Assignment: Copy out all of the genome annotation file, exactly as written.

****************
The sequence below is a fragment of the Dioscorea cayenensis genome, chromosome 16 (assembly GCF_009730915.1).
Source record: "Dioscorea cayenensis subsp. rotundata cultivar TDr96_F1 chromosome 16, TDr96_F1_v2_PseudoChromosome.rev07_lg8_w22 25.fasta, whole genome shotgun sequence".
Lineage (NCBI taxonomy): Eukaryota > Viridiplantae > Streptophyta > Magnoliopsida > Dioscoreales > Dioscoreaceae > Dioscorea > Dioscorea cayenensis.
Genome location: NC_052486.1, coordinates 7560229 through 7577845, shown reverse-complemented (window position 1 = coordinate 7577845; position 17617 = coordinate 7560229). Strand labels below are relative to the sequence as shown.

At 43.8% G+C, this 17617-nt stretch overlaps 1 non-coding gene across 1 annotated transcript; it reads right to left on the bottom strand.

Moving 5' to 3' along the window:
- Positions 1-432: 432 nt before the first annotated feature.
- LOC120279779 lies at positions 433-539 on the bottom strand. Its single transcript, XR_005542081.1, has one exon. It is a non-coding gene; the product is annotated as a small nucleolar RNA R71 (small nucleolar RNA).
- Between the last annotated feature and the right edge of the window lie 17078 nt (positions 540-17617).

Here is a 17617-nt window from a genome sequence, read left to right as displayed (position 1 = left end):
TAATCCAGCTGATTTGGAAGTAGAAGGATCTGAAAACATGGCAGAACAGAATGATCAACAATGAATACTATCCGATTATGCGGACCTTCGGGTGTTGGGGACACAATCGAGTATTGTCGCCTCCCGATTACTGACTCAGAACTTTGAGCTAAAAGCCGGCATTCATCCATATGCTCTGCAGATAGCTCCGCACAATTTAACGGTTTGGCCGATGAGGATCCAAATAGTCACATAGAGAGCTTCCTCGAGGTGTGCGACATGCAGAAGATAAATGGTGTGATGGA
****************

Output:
The sequence below is a fragment of the Dioscorea cayenensis genome, chromosome 16 (assembly GCF_009730915.1).
Source record: "Dioscorea cayenensis subsp. rotundata cultivar TDr96_F1 chromosome 16, TDr96_F1_v2_PseudoChromosome.rev07_lg8_w22 25.fasta, whole genome shotgun sequence".
Lineage (NCBI taxonomy): Eukaryota > Viridiplantae > Streptophyta > Magnoliopsida > Dioscoreales > Dioscoreaceae > Dioscorea > Dioscorea cayenensis.
Genome location: NC_052486.1, coordinates 7560229 through 7577845, shown reverse-complemented (window position 1 = coordinate 7577845; position 17617 = coordinate 7560229). Strand labels below are relative to the sequence as shown.

At 43.8% G+C, this 17617-nt stretch overlaps 1 non-coding gene across 1 annotated transcript; it reads right to left on the bottom strand.

Moving 5' to 3' along the window:
- Positions 1-432: 432 nt before the first annotated feature.
- LOC120279779 lies at positions 433-539 on the bottom strand. Its single transcript, XR_005542081.1, has one exon. It is a non-coding gene; the product is annotated as a small nucleolar RNA R71 (small nucleolar RNA).
- Between the last annotated feature and the right edge of the window lie 17078 nt (positions 540-17617).

Here is a 17617-nt window from a genome sequence, read left to right as displayed (position 1 = left end):
TAATCCAGCTGATTTGGAAGTAGAAGGATCTGAAAACATGGCAGAACAGAATGATCAACAATGAATACTATCCGATTATGCGGACCTTCGGGTGTTGGGGACACAATCGAGTATTGTCGCCTCCCGATTACTGACTCAGAACTTTGAGCTAAAAGCCGGCATTCATCCATATGCTCTGCAGATAGCTCCGCACAATTTAACGGTTTGGCCGATGAGGATCCAAATAGTCACATAGAGAGCTTCCTCGAGGTGTGCGACATGCAGAAGATAAATGGTGTGATGGA